For the molecular composition, specimen surfaces were pressed, by means of a sapphire anvil, against the sampling surface of a diamond internal reflection element ( : 2 mm) of a micro-attenuated total reflectance accessory (micro-ATR, Golden Gate Mk II, Specac, Smyrna, GA, USA) attached to a Fourier-transform infrared spectrometer (Spectrum GX FTIR Spectrometer, Perkin-Elmer, Baconsfield, Bacon, UK). Spectra acquisition was performed under the following conditions: 4000–600 cm −1 wavenumber range, 4 cm −1 resolution, 20 scans co-addition (6 s per scan), single-reflection and 2 μm depth of analysis at 1000 cm −1 .
The micro-ATR set up described before was used to evaluate the curing efficiency of the materials as a function of time. Spectra were taken at 3, 5 and 10 min after mixing with the materials kept at 37 °C during the initial 3 and 5 min period, and then at room temperature (26 °C). Spectra of the unset materials were recorded as follows: The edge of a thin metallic spacer (0.05 mm) was placed vertically on the diamond surface, separating the sampling area of the refractive element into two equal parts. Each part was then covered with the corresponding unset material (base or catalyst) from each cartridge. The spectra taken under these conditions corresponded to a 1:1 component ratio, without mixing, and thus activating the fast polymerization reaction. All spectra were subjected to baseline and ATR corrections and the net peak absorbance intensities of the Si H groups (2158 cm −1 ) and Si CH 3 groups (1256 cm −1 ) were measured employing the tangent baseline technique. The peak of the Si H groups, which are consumed during polymerization, was selected as the analytical band, whereas the peak of the Si CH 3 groups that do not change during polymerization, was chosen as the reference band, to internally correct any photometric error due to changes in the refractive index during setting. The percentage amount of remaining Si H groups (%RHS) in the set materials relative to their unset controls was measured according to the equation:
% RHS = 100 × S HS × U MS S MS × U HS ,
where S and U are the net peak absorbance heights of set (S) and unset (U) materials of Si H (HS, 2158 cm −1 ) and Si CH 3 (MS, 1256 cm −1 ) group peaks, respectively. Seven specimens were tested per material and time interval.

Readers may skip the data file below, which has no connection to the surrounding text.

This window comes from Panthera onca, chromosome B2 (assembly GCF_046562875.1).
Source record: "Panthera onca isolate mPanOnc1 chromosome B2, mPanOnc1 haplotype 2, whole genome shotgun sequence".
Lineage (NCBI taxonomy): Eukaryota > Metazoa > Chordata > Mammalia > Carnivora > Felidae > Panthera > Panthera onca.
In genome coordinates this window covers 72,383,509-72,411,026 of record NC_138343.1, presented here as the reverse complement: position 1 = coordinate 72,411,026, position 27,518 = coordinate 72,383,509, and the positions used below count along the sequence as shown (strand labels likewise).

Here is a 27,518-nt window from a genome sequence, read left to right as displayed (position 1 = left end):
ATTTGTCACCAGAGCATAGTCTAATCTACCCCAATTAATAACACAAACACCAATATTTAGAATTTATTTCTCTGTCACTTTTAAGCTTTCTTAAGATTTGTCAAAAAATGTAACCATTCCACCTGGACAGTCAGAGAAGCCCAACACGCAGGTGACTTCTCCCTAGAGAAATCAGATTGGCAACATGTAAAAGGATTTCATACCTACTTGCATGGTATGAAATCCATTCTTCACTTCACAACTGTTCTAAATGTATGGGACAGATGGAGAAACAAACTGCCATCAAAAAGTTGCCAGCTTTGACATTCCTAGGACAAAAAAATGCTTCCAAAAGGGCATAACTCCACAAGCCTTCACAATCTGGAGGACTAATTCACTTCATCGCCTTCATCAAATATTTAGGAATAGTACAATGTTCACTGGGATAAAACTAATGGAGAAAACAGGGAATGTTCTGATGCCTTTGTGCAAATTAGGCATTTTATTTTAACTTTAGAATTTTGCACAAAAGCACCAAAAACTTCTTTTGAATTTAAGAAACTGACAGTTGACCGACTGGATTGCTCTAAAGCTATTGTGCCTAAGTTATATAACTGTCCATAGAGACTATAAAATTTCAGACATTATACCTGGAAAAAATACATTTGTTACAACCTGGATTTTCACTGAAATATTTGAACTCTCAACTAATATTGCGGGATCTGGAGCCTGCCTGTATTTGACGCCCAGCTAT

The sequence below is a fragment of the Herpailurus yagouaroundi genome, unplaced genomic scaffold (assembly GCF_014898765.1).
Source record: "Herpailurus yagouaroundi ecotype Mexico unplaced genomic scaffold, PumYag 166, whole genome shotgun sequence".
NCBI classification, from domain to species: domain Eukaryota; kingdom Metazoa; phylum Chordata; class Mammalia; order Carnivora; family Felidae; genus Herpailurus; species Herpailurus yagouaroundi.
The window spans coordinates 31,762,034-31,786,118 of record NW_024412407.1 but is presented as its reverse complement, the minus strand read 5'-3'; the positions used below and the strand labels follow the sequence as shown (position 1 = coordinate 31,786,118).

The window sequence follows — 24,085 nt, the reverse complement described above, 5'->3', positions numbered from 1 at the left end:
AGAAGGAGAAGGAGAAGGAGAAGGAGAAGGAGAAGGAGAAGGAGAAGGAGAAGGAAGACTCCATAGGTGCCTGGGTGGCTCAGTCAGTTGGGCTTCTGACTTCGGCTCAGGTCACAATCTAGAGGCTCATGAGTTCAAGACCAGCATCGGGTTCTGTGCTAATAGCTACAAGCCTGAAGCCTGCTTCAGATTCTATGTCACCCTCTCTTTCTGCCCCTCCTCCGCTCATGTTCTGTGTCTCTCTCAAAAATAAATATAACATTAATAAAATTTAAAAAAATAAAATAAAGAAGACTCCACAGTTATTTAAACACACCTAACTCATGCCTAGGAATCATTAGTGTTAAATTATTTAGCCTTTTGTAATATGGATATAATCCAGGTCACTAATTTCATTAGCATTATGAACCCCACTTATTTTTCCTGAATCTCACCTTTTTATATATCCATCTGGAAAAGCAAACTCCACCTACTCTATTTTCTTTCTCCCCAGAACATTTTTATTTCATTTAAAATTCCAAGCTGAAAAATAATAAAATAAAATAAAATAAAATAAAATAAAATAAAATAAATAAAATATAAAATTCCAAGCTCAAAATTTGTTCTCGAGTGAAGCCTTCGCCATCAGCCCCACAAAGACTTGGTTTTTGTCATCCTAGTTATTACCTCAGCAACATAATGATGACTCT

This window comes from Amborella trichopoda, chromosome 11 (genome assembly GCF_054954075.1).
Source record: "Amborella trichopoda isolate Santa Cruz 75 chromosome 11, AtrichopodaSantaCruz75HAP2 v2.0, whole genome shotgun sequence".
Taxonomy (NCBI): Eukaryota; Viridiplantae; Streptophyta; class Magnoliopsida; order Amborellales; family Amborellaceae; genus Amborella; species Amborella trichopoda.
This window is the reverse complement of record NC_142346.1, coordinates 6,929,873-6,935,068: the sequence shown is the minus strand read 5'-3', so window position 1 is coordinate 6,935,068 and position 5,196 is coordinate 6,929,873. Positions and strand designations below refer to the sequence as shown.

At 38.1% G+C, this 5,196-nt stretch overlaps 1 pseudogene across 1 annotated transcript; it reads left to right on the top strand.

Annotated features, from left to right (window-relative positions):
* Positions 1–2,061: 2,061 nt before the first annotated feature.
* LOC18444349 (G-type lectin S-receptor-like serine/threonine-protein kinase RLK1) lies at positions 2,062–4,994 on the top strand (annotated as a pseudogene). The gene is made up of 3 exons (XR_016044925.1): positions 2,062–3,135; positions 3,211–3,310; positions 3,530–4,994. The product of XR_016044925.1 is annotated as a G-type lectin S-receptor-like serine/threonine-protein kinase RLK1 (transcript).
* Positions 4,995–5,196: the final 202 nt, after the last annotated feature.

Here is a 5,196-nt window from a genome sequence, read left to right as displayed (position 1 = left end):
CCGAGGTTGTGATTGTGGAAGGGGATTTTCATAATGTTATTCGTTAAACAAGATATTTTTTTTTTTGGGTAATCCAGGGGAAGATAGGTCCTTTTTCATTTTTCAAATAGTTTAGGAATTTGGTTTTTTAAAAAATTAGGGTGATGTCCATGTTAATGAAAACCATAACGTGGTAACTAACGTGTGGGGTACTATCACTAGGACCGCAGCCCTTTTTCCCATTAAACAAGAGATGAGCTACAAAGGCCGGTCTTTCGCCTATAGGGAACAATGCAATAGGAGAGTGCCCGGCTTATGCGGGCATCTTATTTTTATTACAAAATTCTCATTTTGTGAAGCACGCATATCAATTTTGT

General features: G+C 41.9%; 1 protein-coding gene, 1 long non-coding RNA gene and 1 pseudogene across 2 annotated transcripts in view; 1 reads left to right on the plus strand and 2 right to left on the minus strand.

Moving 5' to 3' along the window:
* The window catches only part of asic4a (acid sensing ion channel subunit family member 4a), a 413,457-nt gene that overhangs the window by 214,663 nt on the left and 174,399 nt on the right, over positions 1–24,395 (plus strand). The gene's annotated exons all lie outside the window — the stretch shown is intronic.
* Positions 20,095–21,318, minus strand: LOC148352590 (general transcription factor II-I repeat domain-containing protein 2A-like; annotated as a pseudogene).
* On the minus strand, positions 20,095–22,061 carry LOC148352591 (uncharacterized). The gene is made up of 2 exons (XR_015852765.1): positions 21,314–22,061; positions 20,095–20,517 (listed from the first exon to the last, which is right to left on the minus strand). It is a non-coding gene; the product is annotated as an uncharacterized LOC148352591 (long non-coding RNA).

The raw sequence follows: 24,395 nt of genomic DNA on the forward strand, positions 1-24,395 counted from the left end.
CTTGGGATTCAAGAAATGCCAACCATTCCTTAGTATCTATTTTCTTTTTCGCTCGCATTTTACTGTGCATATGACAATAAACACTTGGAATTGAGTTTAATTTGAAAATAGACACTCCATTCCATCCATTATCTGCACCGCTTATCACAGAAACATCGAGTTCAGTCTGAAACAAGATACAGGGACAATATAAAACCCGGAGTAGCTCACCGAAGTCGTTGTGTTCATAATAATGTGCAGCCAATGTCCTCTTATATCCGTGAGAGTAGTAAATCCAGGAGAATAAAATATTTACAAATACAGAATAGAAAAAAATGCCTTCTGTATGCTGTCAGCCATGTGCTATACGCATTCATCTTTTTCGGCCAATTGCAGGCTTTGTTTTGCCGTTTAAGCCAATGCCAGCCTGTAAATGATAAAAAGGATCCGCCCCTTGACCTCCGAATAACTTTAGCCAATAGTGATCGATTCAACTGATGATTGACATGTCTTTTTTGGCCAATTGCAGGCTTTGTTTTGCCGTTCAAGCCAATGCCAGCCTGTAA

Setting shrinkage strain
The shrinkage strain kinetics of the materials was evaluated by the bonded-disk method . Unset material disks ( ∼ 6 mm, h : 1 mm, n : 7) were placed on top of a microscopic glass-slide, at the center of a brass ring ( : 15 mm, h : 1 mm) and rapidly covered by a 100 μm-thick borosilicate glass cover-slip. Shrinkage strain was recorded as a function of time up to 10 min, following mixing at 37 °C and then storage at room temperature (26 °C), by an LVDT displacement transducer (GT 2000, RDP Electronics, Wolverhampton, UK, <100 μV sensitivity, ∼7 g weight), placed in vertical contact with the cover-slip at the center of the specimen and connected to a micro-computer transient recorder/data-logging system. The deflection of the cover-slip due to specimen shrinkage during polymerization was monitored as a function of time in mV units, after subtracting the initial from the final values, and then transformed to percentage displacement (% S ) by normalizing the values vs the displacement/voltage calibration coefficient of the setup. From the plotted data, the % S at the setting time and the % S max at 10 min were calculated.
Cylindrical samples of each material ( : 15 mm, h : 5 mm, n : 7) were constructed from a cylindrical plexiglass mold as follows: the mold was placed on a glass-slide, filled with material and a second glass-slide was pressed on top by a standard weight to remove the excess. Immediately after, the set up was transferred to an incubator at 37 °C and left to set for the setting time suggested by the manufacturer. The samples were then removed from the molds and Shore-D hardness measurements were made on top and bottom surfaces ( n : 2 × 2 per specimen) employing a Shore-D hardness tester (DX-DS, PCE Instruments, Durham, UK). Measurements were repeated after 72 h storage at room temperature (26 °C).
One-way ANOVA and Tukey tests were used to evaluate the mean differences among materials for curing efficiency, shrinkage strain and Shore-D hardness values per time interval. To evaluate differences in curing efficiency as a function of time for the same material, one-way ANOVA (one factor repetition) was used for curing efficiency, whereas paired t -tests were employed for shrinkage strain and Shore-D hardness measurements. In all measurements a 95% confidence level was used ( α : 0.05). Statistical analysis was performed by SigmaStat v 3.1 software (Jandel, St. Raphael, CA, USA).